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Color Measurement in Foods

Since visual color judgments can be affected by a wide variety of factors, from plant lighting conditions and angle of observation to individual differences in color perception, instrumentation to measure color provides a subjective and consistent method of color quality control. Color measurement systems are used to measure a broad range of food products. These include fresh and processed fruits and vegetables, formulated foods, dairy products, meat products, spices and flavors, cereals and grains, oils, syrups, sugar, and beverages. Visible light is found between 380 and 780 nm in the electromagnetic spectrum. It is bordered by ultraviolet light on the low end and infrared light on the upper end. When light strikes an object, it is reflected, absorbed, or transmitted. Because reflected light determines the color of a material, the appearance can change depending on amount of light, the light source, the observer's angle of view, size, and background differences.

Classification of Foods: Depending on how light acts, food products can be classified as opaque, translucent, or transparent. Opaque foods, such as fruit, crackers, corn flakes, cheese puffs, flour, tomato juice, cheese, and meat, are seen wholly by reflected light. The most difficult aspect of color sampling of opaque foods is the presentation of the sample to the light path. Often readings are taken at different angles, then averaged. Translucent foods, such as fruit juices, jams, and custards, are seen partially by reflected light and partially by transmitted light. Translucent foods are typically in liquid or semi-solid form, and sampling requires special handling. The color of a translucent sample will change when the light path length through it is changed. Thus, the path length must be fixed with a fixed white background. Transparent foods are typically liquids or semisolids, such as clear juices, wines, jellies, gelatins, vegetable oil, and soft drinks, are seen wholly by transmitted light. Products such as clear juice, soft drink, vegetable oil, and brewed tea are poured into a transmission cell for sampling. The sample cell is then placed against the sphere port in the transmission compartment of an instrument having the common light-sampling sphere geometry of d/8.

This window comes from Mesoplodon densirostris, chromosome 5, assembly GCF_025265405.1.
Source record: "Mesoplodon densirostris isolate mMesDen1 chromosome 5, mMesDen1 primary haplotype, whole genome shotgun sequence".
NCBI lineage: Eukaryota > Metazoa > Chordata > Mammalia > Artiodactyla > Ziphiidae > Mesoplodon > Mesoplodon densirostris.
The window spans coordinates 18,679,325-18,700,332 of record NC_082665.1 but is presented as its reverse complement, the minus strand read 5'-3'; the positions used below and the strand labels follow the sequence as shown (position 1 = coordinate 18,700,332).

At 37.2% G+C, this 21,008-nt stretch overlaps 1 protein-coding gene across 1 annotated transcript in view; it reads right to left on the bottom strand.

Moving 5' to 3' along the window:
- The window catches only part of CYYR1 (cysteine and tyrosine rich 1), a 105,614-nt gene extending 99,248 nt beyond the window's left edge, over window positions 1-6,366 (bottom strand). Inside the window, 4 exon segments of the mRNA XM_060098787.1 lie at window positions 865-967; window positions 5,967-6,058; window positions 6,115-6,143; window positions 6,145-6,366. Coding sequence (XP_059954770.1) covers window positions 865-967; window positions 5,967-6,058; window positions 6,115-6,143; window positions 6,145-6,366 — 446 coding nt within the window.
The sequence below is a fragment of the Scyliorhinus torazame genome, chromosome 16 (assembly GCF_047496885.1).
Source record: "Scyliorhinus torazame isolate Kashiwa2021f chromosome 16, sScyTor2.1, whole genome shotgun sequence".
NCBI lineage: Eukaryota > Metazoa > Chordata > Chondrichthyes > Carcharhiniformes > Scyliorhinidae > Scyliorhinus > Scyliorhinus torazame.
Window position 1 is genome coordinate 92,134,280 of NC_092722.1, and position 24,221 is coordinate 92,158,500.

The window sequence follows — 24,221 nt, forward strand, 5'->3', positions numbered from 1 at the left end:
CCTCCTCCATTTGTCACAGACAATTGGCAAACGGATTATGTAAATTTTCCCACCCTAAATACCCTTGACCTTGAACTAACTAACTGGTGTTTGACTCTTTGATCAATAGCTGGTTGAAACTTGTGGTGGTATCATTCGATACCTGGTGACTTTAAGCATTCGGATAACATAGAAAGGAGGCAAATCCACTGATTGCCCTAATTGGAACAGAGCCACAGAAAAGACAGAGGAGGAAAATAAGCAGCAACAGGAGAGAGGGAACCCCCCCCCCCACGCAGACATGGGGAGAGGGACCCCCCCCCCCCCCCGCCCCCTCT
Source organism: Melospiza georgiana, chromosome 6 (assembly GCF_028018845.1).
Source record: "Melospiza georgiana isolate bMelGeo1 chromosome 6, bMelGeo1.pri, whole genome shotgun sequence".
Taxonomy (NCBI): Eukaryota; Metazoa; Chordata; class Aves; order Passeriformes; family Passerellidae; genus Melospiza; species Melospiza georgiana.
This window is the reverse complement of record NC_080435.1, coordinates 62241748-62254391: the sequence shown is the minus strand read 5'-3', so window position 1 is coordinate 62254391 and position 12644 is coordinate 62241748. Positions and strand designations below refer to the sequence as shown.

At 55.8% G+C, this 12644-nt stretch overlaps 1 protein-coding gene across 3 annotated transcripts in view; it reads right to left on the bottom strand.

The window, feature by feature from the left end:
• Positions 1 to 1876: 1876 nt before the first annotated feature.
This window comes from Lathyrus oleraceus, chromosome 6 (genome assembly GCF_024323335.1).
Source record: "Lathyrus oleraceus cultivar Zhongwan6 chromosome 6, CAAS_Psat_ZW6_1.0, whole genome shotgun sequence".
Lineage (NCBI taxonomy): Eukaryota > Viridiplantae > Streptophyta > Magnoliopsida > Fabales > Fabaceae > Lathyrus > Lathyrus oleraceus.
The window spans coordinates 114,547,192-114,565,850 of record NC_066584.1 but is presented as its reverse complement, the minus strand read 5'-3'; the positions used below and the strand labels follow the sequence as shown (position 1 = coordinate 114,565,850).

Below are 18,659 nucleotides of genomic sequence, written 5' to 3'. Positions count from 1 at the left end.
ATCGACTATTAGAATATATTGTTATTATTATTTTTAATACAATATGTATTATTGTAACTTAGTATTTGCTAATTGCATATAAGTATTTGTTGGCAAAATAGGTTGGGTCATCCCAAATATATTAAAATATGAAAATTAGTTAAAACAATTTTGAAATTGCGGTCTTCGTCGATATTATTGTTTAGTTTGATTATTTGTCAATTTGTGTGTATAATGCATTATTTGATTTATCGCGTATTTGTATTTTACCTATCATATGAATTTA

Color Scales: A variety of color scales or schemes are used to describe color. Those most often used in the food industry include the Commission International de l'Eclariage (CIE) system, the Hunter L,a,b system, and the Munsell color solid. The CIE system is the most influential system for the description of color. It is based on using a standard source of illumination and a standard observer. The system obtains CIE standard-observer curves for the visible spectrum for the tristimulus values which are converted to the unreal primaries X, Y, and Z. The HunterLab L*,a*,b* and the modified CIE system called CIELAB color scales are opponent-type systems commonly used in the food industry. The systems measure the degree of lightness (L), the degree of redness or greenness (+/-a), and the degree of yellowness or blueness (+/-b). The Munsell color-order system is a way of specifying colors and showing the relationships among them. Every color has three qualities or attributes: hue, value, and chroma. Munsell established numeric scales with visually uniform steps for each of these attributes. The color of any surface can be identified by comparing it to the chips under proper illumination and viewing conditions. The color is then identified by its hue, value, and chroma.